“I have observed many exceptional and very well-preserved pterosaurs in Brazil and elsewhere, but specimens like this one, so complete and articulated, with preserved soft tissue, are very rare,” said Fabiana Rodriguez Costa, a paleontologist at California State University. ABC in Sao Paulo. She is co-author of a study published Aug. 25 in the journal PLUS ONE. “It’s like winning the lottery. »
The species was first described in 2003 by German and English scientists from two skulls. However, for the first time, paleontologists have been able to study other parts of the animal’s body, including soft tissues, neck, wings, and leg bones. These discoveries could one day help resolve one of the longstanding disputes in paleontology: how did the monumental crests on the heads of these reptiles affect their ability to fly?
“It’s a one-of-a-kind fossil,” adds Ms. Costa.
PREHISTORIC HEAVENLY REPTILES
Pterosaurs were close relatives of dinosaurs. They populated the Earth with them. While dinosaurs flourished on the surface, pterosaurs dominated the skies. They lived together from the end of the Triassic, over 200 million years ago, until the end of the Cretaceous, 66 million years ago. Around the same time, both groups became extinct after the asteroid collided with the Earth with full force.
Unlike the order of dinosaurs, which survived thanks to birds, pterosaurs do not have living descendants. Fossils are the only way to learn more about the appearance and lifestyle of these prehistoric flying creatures. However, pterosaur fossils are very rare. Their fragile bones do not hold well. Mostly only fragments of the skeleton are found.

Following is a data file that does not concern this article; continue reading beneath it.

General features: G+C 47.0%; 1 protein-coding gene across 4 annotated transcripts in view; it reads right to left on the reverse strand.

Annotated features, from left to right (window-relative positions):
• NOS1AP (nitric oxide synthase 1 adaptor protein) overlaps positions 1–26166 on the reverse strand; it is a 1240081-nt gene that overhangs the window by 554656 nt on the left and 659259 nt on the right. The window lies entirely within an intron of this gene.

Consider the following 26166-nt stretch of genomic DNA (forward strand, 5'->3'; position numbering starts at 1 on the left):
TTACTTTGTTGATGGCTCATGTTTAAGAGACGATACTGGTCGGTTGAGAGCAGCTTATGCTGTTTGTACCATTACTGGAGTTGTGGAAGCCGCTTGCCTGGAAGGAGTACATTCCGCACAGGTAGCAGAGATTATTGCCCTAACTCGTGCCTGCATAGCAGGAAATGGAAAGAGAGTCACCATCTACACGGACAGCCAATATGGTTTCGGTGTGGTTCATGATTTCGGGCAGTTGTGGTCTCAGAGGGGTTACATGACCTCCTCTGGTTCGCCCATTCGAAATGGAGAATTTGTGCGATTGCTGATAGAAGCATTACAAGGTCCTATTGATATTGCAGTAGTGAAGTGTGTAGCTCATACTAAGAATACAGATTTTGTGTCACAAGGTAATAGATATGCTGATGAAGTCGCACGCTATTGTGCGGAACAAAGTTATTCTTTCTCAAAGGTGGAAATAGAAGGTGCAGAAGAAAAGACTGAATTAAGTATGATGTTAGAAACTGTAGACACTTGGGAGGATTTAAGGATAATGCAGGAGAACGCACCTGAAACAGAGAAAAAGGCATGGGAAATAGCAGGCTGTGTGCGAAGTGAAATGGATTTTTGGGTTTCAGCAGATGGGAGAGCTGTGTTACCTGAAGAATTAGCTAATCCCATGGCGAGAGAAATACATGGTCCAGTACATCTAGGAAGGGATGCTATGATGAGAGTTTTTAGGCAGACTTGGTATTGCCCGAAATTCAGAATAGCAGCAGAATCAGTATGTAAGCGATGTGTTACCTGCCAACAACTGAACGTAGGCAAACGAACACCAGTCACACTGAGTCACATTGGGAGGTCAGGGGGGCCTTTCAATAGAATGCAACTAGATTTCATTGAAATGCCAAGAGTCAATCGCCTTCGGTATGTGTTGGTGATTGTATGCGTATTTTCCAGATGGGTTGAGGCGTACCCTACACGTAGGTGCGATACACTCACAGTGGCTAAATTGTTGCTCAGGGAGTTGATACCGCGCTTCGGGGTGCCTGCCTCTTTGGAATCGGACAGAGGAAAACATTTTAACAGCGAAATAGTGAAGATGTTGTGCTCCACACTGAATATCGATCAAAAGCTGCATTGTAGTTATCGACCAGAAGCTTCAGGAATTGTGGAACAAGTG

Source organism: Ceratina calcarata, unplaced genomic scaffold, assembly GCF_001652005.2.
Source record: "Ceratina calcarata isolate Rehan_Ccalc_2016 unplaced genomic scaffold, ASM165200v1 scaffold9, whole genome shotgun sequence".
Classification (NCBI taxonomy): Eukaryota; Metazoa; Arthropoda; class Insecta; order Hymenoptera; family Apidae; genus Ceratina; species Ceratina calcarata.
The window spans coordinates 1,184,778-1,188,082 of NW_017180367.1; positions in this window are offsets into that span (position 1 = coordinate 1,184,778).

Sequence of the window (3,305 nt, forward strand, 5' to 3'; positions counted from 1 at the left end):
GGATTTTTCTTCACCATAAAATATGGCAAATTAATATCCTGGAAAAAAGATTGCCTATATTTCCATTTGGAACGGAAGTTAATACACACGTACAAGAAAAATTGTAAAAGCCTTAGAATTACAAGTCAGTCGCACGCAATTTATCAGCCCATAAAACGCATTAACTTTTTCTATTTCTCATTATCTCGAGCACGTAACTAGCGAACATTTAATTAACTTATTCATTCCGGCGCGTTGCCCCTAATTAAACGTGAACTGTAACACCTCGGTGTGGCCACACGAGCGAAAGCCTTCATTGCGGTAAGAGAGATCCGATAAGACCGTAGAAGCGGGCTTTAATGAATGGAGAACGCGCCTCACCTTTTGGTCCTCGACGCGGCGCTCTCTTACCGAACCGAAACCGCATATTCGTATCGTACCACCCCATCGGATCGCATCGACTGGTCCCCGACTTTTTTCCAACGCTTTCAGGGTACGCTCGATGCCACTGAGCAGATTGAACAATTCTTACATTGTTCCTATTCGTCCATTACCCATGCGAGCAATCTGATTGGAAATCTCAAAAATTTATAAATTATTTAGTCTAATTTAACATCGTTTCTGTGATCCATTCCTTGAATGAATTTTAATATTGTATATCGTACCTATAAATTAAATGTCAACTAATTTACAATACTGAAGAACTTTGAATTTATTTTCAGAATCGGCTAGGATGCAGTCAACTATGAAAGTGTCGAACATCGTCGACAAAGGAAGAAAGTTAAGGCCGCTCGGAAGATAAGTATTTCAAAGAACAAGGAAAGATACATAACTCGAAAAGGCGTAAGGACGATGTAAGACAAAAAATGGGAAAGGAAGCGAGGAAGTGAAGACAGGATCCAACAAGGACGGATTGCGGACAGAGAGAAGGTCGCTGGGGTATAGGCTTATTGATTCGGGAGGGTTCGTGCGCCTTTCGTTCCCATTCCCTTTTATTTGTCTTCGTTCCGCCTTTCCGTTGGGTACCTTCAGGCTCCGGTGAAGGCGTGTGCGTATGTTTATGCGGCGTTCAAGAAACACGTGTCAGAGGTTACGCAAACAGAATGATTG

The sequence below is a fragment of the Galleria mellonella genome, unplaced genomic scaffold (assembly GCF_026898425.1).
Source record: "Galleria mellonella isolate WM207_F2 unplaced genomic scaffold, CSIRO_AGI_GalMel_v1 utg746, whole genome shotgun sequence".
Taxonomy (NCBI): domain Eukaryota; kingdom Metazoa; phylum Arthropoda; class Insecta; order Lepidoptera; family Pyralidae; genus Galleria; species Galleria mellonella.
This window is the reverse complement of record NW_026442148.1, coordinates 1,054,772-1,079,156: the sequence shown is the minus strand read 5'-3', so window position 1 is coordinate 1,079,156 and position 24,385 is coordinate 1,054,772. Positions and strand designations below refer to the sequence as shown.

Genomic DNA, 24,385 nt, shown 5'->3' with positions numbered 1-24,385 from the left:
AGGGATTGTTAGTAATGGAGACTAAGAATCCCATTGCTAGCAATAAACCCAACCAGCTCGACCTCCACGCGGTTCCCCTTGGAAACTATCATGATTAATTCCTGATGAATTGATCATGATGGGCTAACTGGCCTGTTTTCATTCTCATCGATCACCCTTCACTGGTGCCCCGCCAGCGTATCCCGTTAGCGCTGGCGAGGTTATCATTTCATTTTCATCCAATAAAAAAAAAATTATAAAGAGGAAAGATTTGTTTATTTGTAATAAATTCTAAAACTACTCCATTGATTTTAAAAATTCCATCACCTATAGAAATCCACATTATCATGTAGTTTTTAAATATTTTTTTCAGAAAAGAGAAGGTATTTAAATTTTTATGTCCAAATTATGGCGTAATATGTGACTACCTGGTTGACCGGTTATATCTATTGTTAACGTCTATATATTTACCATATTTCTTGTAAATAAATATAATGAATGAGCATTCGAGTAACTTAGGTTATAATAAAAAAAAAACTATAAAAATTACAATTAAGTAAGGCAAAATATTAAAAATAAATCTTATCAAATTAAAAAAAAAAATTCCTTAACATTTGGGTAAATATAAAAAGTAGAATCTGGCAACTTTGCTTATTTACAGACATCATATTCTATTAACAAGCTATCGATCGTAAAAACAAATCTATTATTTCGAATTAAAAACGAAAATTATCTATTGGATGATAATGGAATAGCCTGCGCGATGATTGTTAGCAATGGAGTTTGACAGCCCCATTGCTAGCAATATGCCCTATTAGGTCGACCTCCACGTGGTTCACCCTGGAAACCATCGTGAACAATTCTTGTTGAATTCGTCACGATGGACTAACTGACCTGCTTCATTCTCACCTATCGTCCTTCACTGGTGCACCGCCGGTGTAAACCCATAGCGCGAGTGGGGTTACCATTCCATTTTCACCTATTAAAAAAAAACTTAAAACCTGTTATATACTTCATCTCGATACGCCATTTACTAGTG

The remains of these animals were mainly found in sediments that were once flooded with water. The corpses were quickly buried in the muddy mud at the bottom of lakes or oceans. The lack of oxygen in these regions limits their decomposition.
The Araripi Basin in Brazil was once covered in salt water lagoons. Today it is an arid and desolate area. There are many amazingly well-preserved fossils embedded in limestone blocks. “When you open a stone, it’s like opening a book. In its pages you will find fossils,” says Felipe Lima Pinheiro, a paleontologist and study co-author at the Federal University of Pampa in San Gabriel, Brazil.
Twenty-seven of the more than one hundred and ten pterosaur species known today come from this region. Tapecharides (Tapejaridae) form the most diverse and widespread family of the genus tupandactyl. All of these pterosaurs had huge, brightly colored crests.
While the Araripe Basin is rich in fossils, Pinheiro says pterosaur fossils are not common, let alone complete. Besides, the illegal fossil trade is not helping. Samples often end up in the hands of foreign buyers rather than Brazilian museums and research centers.
“This near-complete fossil is a major discovery,” said Rodrigo Vargas Pegas, a paleontology graduate from ABC Federal University in Santo André, Brazil, who was not involved in the new study. “This is great news for Brazilian paleontology. »